Artist Insight - Interview with Richard Smoker, Master Decoy & Waterfowl Carver
How did you learn your tradition?
I was fortunate to learn many aspects of carving from my father. He was an Industrial Arts teacher at the local high school. We spent many hours in the late 60’s teaching ourselves to carve decoys to use for hunting. Over the course of years, time spent with other carvers to ask questions and learn new techniques. In the late 1970’s I began to enter various carving competitions. Since then I have spent time with other Master Carvers, enrolled in several painting classes, and done extensive studios of reference materials in order to improve my skills as a carver, and to ensure a more realistic decoy.
How has this tradition played in important role in your life?
I have been a professional Decoy & Wildfowl Carver since 1979. Over the past 39 years I have spent my time carving in my shop, participating in decoy shows and competitions, volunteering at decoy related events, and teaching carving classes to students of all ages.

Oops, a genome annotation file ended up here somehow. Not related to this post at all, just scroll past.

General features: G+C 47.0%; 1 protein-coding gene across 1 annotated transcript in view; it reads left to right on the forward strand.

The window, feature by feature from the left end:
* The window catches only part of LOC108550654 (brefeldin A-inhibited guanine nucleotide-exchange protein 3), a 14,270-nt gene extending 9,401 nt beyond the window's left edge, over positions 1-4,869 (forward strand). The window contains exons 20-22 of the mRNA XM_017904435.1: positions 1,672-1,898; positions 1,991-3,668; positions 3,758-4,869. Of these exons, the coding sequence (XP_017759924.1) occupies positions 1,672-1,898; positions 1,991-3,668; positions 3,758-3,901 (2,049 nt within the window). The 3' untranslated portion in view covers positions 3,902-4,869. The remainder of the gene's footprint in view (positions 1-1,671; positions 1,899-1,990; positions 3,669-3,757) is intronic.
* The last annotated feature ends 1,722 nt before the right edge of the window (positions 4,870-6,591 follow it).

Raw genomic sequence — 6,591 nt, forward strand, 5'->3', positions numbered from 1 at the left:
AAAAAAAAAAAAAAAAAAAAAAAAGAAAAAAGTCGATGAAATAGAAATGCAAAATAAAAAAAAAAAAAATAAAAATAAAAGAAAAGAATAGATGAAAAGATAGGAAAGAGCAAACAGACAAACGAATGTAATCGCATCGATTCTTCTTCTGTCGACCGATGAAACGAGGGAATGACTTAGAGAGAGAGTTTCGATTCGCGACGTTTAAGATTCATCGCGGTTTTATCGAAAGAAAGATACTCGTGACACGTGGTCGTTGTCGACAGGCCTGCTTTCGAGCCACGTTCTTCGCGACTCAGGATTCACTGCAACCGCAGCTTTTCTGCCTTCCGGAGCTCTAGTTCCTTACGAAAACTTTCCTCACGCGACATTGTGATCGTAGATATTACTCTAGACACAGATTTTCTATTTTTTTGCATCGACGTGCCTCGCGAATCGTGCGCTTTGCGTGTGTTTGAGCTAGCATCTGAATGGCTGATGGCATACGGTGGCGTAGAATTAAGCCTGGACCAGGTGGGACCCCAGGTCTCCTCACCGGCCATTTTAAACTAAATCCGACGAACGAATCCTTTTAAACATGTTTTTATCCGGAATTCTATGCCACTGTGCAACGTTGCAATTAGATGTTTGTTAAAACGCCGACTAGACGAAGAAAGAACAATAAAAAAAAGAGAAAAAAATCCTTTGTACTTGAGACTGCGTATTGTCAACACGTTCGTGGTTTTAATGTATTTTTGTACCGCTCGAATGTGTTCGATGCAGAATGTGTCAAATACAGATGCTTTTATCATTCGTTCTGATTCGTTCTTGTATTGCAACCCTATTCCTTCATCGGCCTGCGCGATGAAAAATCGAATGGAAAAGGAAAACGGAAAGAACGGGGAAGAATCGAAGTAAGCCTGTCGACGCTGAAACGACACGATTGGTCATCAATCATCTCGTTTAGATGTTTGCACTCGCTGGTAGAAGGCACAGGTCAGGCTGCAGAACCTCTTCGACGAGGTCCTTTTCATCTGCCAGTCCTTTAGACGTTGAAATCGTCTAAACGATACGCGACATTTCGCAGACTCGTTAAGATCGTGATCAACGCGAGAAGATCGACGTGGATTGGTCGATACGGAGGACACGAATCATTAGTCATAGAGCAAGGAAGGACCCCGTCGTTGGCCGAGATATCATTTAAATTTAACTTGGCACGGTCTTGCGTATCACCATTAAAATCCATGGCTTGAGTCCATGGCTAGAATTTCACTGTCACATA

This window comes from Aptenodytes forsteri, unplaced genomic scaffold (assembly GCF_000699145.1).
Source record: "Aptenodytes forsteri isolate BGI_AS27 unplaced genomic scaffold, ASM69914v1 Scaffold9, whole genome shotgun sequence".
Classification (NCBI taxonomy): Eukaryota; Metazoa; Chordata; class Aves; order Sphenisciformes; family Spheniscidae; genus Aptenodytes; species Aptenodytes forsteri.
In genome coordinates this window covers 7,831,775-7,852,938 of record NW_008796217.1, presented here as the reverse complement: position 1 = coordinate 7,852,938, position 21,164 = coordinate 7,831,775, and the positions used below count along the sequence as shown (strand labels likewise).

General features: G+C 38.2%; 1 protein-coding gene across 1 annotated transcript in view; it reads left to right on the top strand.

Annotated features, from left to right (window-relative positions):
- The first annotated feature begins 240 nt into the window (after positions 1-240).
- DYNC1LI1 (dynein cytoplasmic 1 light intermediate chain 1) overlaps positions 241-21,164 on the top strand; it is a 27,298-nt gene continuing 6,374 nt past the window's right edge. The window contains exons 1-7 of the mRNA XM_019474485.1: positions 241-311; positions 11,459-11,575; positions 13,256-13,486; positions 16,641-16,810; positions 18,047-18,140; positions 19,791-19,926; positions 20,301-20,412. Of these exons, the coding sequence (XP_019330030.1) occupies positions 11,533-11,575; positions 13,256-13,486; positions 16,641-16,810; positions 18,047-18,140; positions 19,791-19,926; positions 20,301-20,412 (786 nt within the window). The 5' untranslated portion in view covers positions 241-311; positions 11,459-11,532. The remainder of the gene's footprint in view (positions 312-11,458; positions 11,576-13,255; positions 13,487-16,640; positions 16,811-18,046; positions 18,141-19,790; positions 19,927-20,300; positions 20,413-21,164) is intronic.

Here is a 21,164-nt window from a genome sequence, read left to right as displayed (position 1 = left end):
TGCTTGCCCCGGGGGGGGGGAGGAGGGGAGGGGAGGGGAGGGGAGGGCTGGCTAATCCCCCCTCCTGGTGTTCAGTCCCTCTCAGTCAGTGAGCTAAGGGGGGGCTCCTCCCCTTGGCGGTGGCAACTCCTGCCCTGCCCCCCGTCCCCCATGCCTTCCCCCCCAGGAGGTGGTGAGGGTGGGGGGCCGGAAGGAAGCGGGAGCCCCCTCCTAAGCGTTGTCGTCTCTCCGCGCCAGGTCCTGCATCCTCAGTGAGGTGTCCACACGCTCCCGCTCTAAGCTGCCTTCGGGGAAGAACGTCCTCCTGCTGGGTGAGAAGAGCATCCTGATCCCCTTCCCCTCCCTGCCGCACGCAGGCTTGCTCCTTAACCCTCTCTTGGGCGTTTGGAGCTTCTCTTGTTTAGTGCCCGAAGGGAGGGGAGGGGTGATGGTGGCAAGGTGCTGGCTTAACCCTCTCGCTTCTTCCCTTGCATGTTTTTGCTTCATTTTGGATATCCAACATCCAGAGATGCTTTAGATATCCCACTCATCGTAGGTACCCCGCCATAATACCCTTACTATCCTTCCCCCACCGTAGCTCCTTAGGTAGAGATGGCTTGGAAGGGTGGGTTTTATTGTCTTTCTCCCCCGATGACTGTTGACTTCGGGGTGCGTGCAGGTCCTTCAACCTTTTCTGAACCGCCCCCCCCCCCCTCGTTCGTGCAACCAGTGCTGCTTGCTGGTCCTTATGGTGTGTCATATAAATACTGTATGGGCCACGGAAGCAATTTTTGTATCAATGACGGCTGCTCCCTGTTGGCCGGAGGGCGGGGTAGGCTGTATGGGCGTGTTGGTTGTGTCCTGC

What significance does this tradition play in the life of your community and in Maryland?
Somerset County, Maryland is often referred to as the birthplace of traditional decoy carving. The Ward Brothers, and others like the Sterlings and the Tylers, are all names easily recognized by both decoy carvers and collectors. Decoys were made by these and other carvers in order to use in rigs to hunt ducks which was a popular pastime. The Ward Brothers have been credited with some of the earliest decorative carvings. This helped to start a new direction in the decoy community back in the early 1960’s. Of course, both the history and present day popularity of decoy carvings has expanded beyond Somerset County and now includes much of the Eastern Shore of Maryland. There are museums featuring decoys and decoy carvers in Salisbury, St. Michael’s and Havre de Grace.
You can find more information on Richard’s Facebook page!